(Day 4: Forgot to mention there were great picture opportunities for some of the vehicles of hippos with three little baby hippos. Who would have thought a baby hippo could be so cute?

This morning’s game drive started out with a beautiful sunrise and sightings of the large lion pride with young cubs, the same pride we saw the previous morning only ten minutes from our lodge. The family of cats were relaxed; laying down the cubs little bellies looked overly full. Just down the trail we came across a hyena family with at least 8-9 cubs. An adult was resting its head outside the den keeping an eye on the little ones. Two cubs were sharing a bone from their last feeding. They were tugging and playing with the remains seeing who would get the last nibble.

After our boxed breakfast at Observation Hill, we traveled to a Maasai Village, the same one we visit yearly.  We photographed the Maasai singing a welcome song, the young men jumping and the ladies chanting. We concluded with a Maasai prayer together.

There was nice cloud cover that was great for people pictures and kept the harsh sun from burning us during the visit. We learned about the village culture, went into a dung hut, visited the school children in class and checked out the new well tourist dollars help pay for along with our tour operator. The well water comes from springs from Mt. Kilimanjaro. The only issue of concern with it is the elephants during the night were desperate for water and actually damaged the pump. All was fixed, however, a concrete wall is needed to protect it from the elephants. Right now they put a bright Maasai cloth over it and it detours the big game from damaging it. Many of the game fear the Maasai so the cloth is a good distraction for now.

With the drought in 2009 the well was a lifesaver to the area for the people but they still lost more than 75% of their livestock due to no grasses to feed them. This was the first time the Maasai have seen all the big game dying around them.

We purchased some items for gifts to support the village people; it is hard to imagine how little they have. All our guests donated bags and bags of school supplies and clothing they brought from home. All will be used and they were very thankful. No other group gives as much as our group and we’re told by our guides we will be the talk of the village for a long time! The chief remembered us from two years ago (the last time we visited).

We returned to our lodge for lunch and a little nap. At 3:30 we went out for our late day game drive. We saw some great cloud formations; a few highlights of this drive were the elephants  (they are everywhere!). Lilac-breasted rollers, crowned cranes and near the end of the drive a lioness was right next to a couple of the vehicles with a small almost newborn cub. The cub was very active and enjoyed playing. We will post the video of it on our website on our Kenya 2011 trip page.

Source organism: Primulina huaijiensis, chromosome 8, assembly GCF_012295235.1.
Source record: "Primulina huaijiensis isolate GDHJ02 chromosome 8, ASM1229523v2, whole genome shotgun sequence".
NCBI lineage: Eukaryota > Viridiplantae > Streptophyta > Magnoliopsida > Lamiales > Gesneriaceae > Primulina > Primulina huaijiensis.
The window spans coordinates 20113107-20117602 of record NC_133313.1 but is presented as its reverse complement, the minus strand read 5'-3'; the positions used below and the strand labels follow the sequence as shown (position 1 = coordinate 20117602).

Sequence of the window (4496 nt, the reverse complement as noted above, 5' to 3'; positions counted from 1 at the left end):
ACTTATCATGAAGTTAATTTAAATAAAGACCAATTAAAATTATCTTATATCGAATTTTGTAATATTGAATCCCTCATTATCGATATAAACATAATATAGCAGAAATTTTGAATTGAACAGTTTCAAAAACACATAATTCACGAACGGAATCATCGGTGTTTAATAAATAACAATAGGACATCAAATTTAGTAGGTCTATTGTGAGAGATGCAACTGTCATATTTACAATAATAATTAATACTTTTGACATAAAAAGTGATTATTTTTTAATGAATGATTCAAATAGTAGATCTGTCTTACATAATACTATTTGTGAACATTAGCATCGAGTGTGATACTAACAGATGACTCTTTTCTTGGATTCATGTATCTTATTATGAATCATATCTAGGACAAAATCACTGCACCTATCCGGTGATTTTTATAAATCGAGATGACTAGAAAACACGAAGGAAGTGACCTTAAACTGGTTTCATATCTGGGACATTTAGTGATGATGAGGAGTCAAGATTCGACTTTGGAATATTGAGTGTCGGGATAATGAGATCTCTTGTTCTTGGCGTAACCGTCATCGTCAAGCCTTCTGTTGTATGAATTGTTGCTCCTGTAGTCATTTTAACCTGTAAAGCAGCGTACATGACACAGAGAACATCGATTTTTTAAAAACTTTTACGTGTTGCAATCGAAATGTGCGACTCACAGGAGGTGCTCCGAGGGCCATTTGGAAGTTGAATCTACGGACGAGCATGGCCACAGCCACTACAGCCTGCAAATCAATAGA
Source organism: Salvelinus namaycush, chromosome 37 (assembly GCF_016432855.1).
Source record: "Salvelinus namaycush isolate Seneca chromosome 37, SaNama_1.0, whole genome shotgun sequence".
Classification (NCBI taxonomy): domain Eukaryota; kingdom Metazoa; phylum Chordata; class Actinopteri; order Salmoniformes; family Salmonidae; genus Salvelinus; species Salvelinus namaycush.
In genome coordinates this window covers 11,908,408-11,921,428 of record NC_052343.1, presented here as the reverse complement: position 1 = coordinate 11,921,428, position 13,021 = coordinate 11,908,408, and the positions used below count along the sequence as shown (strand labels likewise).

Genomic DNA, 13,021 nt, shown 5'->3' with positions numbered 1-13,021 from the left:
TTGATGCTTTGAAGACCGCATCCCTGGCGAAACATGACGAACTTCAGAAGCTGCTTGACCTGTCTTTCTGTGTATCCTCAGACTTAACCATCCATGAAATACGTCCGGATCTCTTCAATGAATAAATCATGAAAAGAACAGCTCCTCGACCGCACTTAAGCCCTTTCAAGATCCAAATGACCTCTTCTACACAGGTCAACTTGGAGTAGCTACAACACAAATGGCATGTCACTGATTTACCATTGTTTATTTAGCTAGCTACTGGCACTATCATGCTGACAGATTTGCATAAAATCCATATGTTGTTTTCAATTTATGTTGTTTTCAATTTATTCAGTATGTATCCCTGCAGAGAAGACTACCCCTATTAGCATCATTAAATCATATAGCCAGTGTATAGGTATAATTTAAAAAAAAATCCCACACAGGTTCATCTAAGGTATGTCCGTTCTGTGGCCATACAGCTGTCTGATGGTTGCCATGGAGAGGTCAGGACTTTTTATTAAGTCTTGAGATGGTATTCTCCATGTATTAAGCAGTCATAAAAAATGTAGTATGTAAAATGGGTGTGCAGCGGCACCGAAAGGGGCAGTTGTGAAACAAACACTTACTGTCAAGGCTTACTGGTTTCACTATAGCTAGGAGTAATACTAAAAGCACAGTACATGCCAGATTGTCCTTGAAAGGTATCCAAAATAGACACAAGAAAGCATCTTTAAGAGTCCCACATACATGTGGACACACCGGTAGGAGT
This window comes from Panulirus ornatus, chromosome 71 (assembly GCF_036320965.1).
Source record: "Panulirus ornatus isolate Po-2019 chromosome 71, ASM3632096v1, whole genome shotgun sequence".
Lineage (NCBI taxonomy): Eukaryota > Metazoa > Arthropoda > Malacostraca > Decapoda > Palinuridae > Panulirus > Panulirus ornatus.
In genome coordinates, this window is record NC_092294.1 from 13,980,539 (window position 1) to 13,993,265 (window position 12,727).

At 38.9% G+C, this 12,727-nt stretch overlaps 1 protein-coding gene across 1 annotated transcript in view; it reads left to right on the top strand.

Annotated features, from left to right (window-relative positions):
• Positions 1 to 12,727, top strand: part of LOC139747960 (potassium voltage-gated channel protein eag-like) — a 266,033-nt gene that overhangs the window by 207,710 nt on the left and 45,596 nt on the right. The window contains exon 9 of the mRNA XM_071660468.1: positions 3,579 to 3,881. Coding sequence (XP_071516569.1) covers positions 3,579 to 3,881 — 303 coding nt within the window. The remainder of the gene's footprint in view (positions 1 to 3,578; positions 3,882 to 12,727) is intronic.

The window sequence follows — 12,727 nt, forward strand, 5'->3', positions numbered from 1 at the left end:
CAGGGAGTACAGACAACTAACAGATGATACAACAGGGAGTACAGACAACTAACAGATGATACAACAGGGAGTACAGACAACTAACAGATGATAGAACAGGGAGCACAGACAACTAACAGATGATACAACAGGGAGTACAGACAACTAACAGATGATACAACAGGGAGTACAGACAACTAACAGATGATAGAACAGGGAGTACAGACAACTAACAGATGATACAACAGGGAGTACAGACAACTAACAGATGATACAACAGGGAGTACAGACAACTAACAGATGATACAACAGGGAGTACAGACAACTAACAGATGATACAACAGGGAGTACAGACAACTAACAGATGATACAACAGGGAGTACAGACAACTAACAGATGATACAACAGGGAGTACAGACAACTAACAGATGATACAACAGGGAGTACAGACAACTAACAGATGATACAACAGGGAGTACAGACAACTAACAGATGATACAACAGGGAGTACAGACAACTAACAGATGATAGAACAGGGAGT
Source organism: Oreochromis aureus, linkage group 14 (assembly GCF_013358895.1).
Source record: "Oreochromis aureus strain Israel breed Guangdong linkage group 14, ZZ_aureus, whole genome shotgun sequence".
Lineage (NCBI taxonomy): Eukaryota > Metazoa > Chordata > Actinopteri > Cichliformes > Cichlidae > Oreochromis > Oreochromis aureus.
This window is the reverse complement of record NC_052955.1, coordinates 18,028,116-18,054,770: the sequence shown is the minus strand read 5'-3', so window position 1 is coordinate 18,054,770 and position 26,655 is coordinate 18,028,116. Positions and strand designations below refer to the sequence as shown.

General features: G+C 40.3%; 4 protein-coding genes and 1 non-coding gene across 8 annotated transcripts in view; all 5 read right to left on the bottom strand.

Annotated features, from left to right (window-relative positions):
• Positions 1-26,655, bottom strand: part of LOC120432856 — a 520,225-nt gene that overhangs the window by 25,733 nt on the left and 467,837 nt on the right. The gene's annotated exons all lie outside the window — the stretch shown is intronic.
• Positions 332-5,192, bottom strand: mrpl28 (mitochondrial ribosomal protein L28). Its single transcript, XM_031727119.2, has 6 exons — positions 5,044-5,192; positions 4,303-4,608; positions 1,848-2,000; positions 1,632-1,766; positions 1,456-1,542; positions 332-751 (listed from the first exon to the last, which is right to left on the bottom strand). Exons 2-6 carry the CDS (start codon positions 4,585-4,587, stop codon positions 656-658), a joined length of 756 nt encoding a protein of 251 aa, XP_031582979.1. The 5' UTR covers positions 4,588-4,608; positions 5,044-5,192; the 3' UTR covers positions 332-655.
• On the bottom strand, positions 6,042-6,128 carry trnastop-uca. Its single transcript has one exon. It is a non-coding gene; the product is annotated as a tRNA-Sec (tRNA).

Tonight after a Tuskar beer and dinner it was time to retreat to our rooms. Days are long but exciting and fulfilling. There are soooo many animals and birds to see; everyday is different, the mystery of what we will encounter around every corner.

Today we slept in a little and had a hot breakfast at the lodge. We packed up our bags and departed to our next destination, the Masai Mara Game Reserve. Our charter flight departed at 9:00am, a 55-minute flight to the Mara. The charters are so nice. We load our own luggage on the planes and away we go!

Upon arrival we were greeted by the Mara Intrepid staff. The gravel airstrip is right next to Mara Intrepids. Sometimes you have to circle before landing to clear the zebra off the runway 🙂 Our poor guides had to drive the vehicles from Amboseli to the Mara to meet us later this evening. The trip is about eight hours on washboard dirt roads, not fun. Some tour operators do this drive with their guests, we prefer to fly thank you very much!

We were greeted with wet hand towels to refresh and fancy juice cocktails. The Mara Intrepids is a permanent tent camp situated in the Masai Mara National Reserve. The tents are luxurious with 4-post beds, teak floors, modern bathrooms with hot running water and flush toilets. Each tent overlooks a riverbank often visited by hippos during the night. Baboons run along the river’s edge regularly. The area is highly vocal and alive with birds and animal sounds. A monitor lizard was also spotted.

The food at all the lodges we visit are above expectations and step up a level each year we visit. Each lunch and dinner includes homemade soups and salads, a variety of main courses and incredible deserts and fresh fruit. Let me tell you we are not starving in Africa!